Editor’s note: This piece was contributed by Ivy Hughes, a Lansing, Mich.- based journalist. Read more about her on our contributors page. -KG
Five years ago my husband and I moved from Colorado to Michigan — by choice — for a job in the mortgage industry. We knew we were taking a huge risk, but at the time we had no idea we were venturing into a storm of opportunity we would have missed had we stayed in an economically thriving state.
Michigan is the underdog the media loves and the public, for varying reasons, hates. But how can a state most distinguished by its unemployment rate change course if its residents accuse new people, such as my husband and myself, and new ideas, of unforgivable naivety? Nearly every time I tell someone about my decision to swap states, they say, with unparalleled indignation and hopelessness: “Why would you ever move to Michigan?”
Moving to a state written off by everyone, including its residents, is wearing. My excitement about the move quickly dissipated and I feel into a rut of complaint and disaffection. But then I saw what many Michiganders no longer have the capacity or the desire to acknowledge: a tremendous undercurrent of energy. Outside of government, outside of the state’s old and dying entitlement structures lies a phenomenal strength in innovation and entrepreneurship.
During the last five years three technology incubators opened within five miles of my house; one of the most advanced superconducting cyclotron facilities in the world invested $550 million in Michigan State University (MSU); and Lansing became home to the world’s first building project to achieve double platinum Leadership in Energy and Environmental Design (LEED) designation. That’s to say nothing of the region’s existing successes, none of which are tied to the auto industry. Neogen, a publicly traded company that develops food safety and animal products, that produces more than $50 million in goods in Lansing every year, continues to add employees and increase both its regional and international presence. Liquid Web, a web hosting provider started years ago by a 17-year-old entrepreneur, made Inc. magazine’s 5,000 fastest growing companies in 2007 and recently opened a 90,000 square foot cloud computing center in Delta Township.
Lansing residents are well aware of these larger successes, but hundreds of small business owners from varying industries are fervently kicking down Michigan’s dilapidated wall of self-pity with successes of their own. Not one of these entrepreneurial endeavors is tied to the auto industry. Every single one of them is wrapped tightly in determination and held together by a sense of responsibility to create something cataclysmically transformative for Michigan. All of these ventures were started by entrepreneurs who saw potential in nothingness.
Some tag this energy Young Smart Global, a loose moniker that’s provided a networking resource for some of Lansing’s most innovative thinkers, but it’s more than a label, it’s a movement.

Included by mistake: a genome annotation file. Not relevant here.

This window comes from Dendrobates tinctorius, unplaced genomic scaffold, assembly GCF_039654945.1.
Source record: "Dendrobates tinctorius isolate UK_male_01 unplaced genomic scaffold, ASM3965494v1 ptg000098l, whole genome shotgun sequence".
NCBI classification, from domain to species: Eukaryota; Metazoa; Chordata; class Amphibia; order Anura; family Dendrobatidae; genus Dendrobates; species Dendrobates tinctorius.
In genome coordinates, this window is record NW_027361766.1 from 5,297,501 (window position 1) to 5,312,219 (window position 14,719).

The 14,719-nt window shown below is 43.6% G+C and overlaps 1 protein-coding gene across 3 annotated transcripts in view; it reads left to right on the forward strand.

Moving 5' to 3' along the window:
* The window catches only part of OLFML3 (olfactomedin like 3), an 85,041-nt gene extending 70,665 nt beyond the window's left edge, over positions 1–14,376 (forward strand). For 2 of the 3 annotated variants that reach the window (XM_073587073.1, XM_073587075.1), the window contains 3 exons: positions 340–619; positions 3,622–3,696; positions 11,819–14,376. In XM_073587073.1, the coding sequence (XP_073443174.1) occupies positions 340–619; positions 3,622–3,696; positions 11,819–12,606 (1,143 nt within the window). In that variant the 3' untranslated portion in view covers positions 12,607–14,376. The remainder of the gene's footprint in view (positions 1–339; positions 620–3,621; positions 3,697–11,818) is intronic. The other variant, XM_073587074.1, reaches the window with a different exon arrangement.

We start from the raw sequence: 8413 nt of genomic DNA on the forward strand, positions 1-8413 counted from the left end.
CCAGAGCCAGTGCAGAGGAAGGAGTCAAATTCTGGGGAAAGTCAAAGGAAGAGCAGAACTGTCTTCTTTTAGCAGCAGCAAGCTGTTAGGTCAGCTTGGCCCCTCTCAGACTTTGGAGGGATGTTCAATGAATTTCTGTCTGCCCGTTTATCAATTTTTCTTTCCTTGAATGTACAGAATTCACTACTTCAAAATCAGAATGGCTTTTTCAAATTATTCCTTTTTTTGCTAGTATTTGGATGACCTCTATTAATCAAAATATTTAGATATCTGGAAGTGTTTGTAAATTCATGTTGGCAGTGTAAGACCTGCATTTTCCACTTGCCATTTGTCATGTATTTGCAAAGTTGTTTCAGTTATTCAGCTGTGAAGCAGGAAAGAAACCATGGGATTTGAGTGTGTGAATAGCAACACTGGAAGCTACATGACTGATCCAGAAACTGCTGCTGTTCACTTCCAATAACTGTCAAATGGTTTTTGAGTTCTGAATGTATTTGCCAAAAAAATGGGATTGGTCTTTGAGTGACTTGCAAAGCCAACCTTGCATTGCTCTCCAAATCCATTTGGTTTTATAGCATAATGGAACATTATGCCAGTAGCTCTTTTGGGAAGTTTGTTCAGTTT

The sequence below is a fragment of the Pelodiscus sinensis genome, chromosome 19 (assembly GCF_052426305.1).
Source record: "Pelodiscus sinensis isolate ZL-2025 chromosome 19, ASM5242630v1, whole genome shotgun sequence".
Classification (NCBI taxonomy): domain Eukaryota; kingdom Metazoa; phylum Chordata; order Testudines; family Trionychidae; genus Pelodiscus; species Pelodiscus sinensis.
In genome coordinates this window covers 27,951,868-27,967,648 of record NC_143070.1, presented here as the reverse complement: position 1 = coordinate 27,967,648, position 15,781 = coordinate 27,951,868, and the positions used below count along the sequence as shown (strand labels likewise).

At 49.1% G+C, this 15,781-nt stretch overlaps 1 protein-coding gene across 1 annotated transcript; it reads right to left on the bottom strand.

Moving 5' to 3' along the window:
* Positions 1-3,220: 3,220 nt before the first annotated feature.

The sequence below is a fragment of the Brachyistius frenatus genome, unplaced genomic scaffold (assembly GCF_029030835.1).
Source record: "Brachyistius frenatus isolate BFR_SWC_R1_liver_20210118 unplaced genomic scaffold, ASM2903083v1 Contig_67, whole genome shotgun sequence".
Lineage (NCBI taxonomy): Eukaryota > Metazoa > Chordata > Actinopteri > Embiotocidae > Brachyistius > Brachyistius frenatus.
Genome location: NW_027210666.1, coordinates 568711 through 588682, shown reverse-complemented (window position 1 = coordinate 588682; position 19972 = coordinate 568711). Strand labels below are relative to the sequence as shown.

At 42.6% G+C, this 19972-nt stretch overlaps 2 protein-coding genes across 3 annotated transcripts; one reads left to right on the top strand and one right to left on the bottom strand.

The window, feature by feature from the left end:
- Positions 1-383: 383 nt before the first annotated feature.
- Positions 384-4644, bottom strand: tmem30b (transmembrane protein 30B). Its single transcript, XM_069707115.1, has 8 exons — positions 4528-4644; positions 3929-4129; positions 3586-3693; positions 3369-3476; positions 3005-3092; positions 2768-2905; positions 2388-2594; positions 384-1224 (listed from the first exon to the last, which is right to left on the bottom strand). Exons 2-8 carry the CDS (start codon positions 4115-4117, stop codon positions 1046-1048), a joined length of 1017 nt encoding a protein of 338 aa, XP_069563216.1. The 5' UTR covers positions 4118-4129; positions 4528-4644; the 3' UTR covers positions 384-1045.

In less than a year, this movement has helped launch the Hatch, which provides enterprising MSU students incubation space and access to established local talent. Three Hatch graduates recently launched Spartanicity, a company that delivers food, books and other goods to dorm rooms. These same entrepreneurs also created Spartan Solutions, a non-profit offering $1,000 tuition scholarships and $500 books scholarships to college and university students throughout the state. This energy has also created mentorship programs, connecting students to local entrepreneurs and their networks, an invaluable resource for those looking to launch after graduation.
Because the students are connecting with entrepreneurs, they’re graduating and starting businesses HERE instead of in Colorado, California or New York and in turn, these young entrepreneurs are revitalizing the old ones, shooting a cocktail of desire, rejuvenation and hunger into successful veins unconsciously nearing collapse. They’re changing minds.
I was excited to move to Michigan, but that feeling quickly drained. Not because the mortgage industry collapsed — we were surprising calm when it happened — but because the people here made me feel as if I’d moved to the last place on earth, the one scorpions flick their tails upon.
At first we failed. We started and abandoned business ventures that didn’t work. After having a thriving career in Colorado, I worked as a waitress at a sports bar where I played the roll of old, objectified hag (I was in my early 20s). My husband was unemployed for several months. We failed again and again and so has Michigan. But it’s not that we have failed; it’s what we’ve done with those failures. I own a company and have more opportunities, I believe, than I would have had in Colorado. There’s less of a market to penetrate and in an environment where journalism jobs are as contagious as polio, I’m a successful working freelance journalist. My husband has created a niche within his own industry that he likely wouldn’t have been able to create in Colorado.
We created these opportunities ourselves and other young, enterprising people are doing the same.
Yeah, failure sucks. Michigan winters suck. Coming from Colorado, the lack of sunshine here is debilitating. It’s challenging, but so is life.
My question to Michigan natives is, “If you hate this state so much, why don’t you leave? And if you stay, why wait for a door to open when you have the opportunity to build the house?”